Big business a threat to economic freedom


Big companies taking capital out of South Africa is a bigger threat to economic freedom than ANC Youth League leader Julius Malema, analyst Moeletsi Mbeki says. “Capital flight means there is no capital for entrepreneurs in South Africa,” he said at a Democratic Alliance conference in Johannesburg on economic freedom.

There had never been an explanation for why companies like Anglo American Corporation and Old Mutual had been allowed to list in London, the South African Press Association reports the brother of former president Thabo Mbeki as saying. Companies in South Africa had a strong record of opposing economic freedom by blocking entry to new players through monopolies and cartels.

Mbeki defined economic freedom as the freedom of individuals to make choices that improved their economic welfare. Turning to a policy of nationalisation, driven by Malema, Mbeki said this should not be completely excluded as a route to this economic freedom. This did not apply to mines. They were the largest earners of foreign exchange in the country, enabling entrepreneurs to import needed equipment.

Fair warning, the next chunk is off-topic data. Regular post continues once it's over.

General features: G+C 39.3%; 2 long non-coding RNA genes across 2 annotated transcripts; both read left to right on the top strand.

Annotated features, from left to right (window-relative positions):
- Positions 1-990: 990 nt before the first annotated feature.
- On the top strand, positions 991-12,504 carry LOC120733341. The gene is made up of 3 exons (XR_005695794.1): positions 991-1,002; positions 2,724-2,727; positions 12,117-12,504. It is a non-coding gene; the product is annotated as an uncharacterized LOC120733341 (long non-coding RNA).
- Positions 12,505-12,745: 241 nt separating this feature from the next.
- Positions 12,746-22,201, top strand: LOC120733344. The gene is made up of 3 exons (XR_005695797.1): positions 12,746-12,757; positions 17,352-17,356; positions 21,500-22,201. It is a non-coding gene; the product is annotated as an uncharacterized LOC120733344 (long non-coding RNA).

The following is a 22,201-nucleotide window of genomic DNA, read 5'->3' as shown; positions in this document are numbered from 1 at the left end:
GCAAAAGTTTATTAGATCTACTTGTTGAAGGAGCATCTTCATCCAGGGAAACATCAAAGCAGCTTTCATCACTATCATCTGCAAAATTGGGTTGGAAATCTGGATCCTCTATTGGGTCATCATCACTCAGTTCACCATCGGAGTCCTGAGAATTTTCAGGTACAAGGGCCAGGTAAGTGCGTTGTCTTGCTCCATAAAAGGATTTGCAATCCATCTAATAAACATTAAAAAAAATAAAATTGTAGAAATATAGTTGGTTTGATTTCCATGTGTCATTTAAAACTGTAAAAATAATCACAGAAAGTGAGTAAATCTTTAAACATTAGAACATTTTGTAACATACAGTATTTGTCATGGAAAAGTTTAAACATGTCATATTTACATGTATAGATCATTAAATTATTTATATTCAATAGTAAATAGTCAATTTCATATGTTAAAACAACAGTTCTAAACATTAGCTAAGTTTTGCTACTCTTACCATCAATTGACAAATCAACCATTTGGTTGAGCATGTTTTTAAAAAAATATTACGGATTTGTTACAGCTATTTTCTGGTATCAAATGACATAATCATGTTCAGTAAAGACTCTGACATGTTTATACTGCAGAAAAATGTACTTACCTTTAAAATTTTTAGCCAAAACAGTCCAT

The ANCYL’s example of South Korea’s nationalisation of banks for a period illustrated how it could serve a purpose. In the 1960s, entrepreneurs were unable to get money from banks, so banks became state-owned and the funders of industrialisation.

Mbeki, however, opposed the rate at which social grants were increasing, saying South Africa was creating a runaway welfare state. The money would be better spent creating jobs, doing more to support needy adults in the long term, SAPA added. On the controversial deal for the US Walmart to buy SA’s Massmart, Mbeki said the government, and not labour unions, were obstacles to the deal.

When the Chinese opted to open their markets, they decided they had to modernise and re-equip factories and get managers retrained first. “In South Africa we think we will just open the doors and everything will be hunky dory. Of course it won’t.”

Mbeki encouraged the DA to “actively support” the league’s campaign on economic freedom, as “ironically there isn’t such a big gap between the DA and the [ANC] Youth League”. Mbeki joked that never in his “wildest dreams” had he imagined himself addressing a DA conference. “But I think this really shows that we are making headway in this country.”